“In Pakistan, import suppression is causing shortages of goods and plant closures, undermining economic activity and revenue collection.”
Esther Perez Ruiz, International Monetary Fund (IMF) Resident Representative in Pakistan, stated this in response to questions.
In response to another query, an IMF official indicated that the financial framework underlying the policies agreed upon with the authorities is included in the staff report that will be released following the approval of the ninth review by the IMF Executive Board.
Imports into Pakistan fell by 28.44 percent over the first 10 months (July-April) of the current fiscal year 2022-23, from $ 65.519 billion last year to $ 46.887 billion this year. The country’s exports were $ 23.174 billion in July-April (2022-23), compared to $ 26.247 billion in July-April 2021-22, an 11.71 percent decrease.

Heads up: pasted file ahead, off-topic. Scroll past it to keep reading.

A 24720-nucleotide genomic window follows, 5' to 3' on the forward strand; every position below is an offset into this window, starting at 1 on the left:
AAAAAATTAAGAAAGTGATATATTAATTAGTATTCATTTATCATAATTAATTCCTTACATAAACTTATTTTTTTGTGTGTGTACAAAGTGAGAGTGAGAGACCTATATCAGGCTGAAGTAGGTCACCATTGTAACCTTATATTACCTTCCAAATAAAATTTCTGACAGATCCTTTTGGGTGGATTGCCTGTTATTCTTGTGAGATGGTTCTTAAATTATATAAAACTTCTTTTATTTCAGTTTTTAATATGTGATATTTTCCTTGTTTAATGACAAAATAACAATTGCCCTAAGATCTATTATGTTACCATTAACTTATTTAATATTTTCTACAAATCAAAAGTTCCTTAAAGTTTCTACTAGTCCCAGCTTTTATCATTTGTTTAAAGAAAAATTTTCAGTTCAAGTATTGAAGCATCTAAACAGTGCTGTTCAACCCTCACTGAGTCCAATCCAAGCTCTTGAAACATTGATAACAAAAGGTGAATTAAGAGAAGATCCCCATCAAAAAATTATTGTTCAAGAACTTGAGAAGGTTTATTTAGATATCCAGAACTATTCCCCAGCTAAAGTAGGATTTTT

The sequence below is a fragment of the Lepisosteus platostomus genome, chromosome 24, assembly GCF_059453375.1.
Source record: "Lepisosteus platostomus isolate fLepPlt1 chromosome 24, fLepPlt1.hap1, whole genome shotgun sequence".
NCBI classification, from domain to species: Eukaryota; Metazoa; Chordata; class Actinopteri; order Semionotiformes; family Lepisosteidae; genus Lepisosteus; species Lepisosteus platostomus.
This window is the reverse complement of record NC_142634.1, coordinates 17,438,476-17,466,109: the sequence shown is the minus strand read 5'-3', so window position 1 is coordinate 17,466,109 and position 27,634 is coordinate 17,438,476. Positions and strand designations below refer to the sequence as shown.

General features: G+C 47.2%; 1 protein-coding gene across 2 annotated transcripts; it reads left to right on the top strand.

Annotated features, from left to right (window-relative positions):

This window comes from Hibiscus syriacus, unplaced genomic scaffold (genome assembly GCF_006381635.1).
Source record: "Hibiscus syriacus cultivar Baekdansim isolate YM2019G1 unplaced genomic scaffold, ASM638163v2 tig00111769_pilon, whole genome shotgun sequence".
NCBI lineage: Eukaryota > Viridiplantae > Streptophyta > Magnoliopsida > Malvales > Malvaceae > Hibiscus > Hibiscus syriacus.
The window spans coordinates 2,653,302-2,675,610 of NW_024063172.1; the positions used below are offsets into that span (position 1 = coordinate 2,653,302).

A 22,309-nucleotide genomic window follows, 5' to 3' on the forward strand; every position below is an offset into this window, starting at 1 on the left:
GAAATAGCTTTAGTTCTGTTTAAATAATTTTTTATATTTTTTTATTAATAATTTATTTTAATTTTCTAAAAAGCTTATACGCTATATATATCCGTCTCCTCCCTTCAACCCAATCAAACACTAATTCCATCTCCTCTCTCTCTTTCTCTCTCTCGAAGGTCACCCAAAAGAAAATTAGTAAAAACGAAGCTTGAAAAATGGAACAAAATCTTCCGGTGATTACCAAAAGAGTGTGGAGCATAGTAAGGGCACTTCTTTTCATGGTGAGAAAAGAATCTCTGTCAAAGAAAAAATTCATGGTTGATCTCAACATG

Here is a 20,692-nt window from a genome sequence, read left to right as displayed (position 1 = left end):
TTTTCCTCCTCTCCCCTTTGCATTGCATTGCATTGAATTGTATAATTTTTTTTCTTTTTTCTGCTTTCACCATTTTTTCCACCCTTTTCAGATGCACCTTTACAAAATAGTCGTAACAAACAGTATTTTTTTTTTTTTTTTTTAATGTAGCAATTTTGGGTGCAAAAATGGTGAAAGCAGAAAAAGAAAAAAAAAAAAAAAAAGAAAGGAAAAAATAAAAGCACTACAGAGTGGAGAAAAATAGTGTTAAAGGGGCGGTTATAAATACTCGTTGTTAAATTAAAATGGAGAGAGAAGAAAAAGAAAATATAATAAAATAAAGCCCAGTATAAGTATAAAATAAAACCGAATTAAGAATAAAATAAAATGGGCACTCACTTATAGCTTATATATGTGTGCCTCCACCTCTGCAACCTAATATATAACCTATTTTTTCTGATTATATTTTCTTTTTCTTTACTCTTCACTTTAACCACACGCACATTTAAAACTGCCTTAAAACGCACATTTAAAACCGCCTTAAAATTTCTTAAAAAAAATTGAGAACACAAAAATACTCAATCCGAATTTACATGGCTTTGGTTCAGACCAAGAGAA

The Large Scale Manufacturing Industry (LSMI) output declined by 8.11 percent during July-March 2022-23 when compared with the same period of last year.
Finance Ministry, in its monthly economic update, noted that Federal Board of Revenue (FBR) tax collection increased by 16.1 percent during July-April (2022-23), however, it remained less than the target.
The slowdown in economic activity and import compression is a major reason behind a significantly lower-than-expected tax revenue during the review period. The ministry further stated that collection from customs duty declined by five percent primarily due to a decline in imports due to the import compression policy.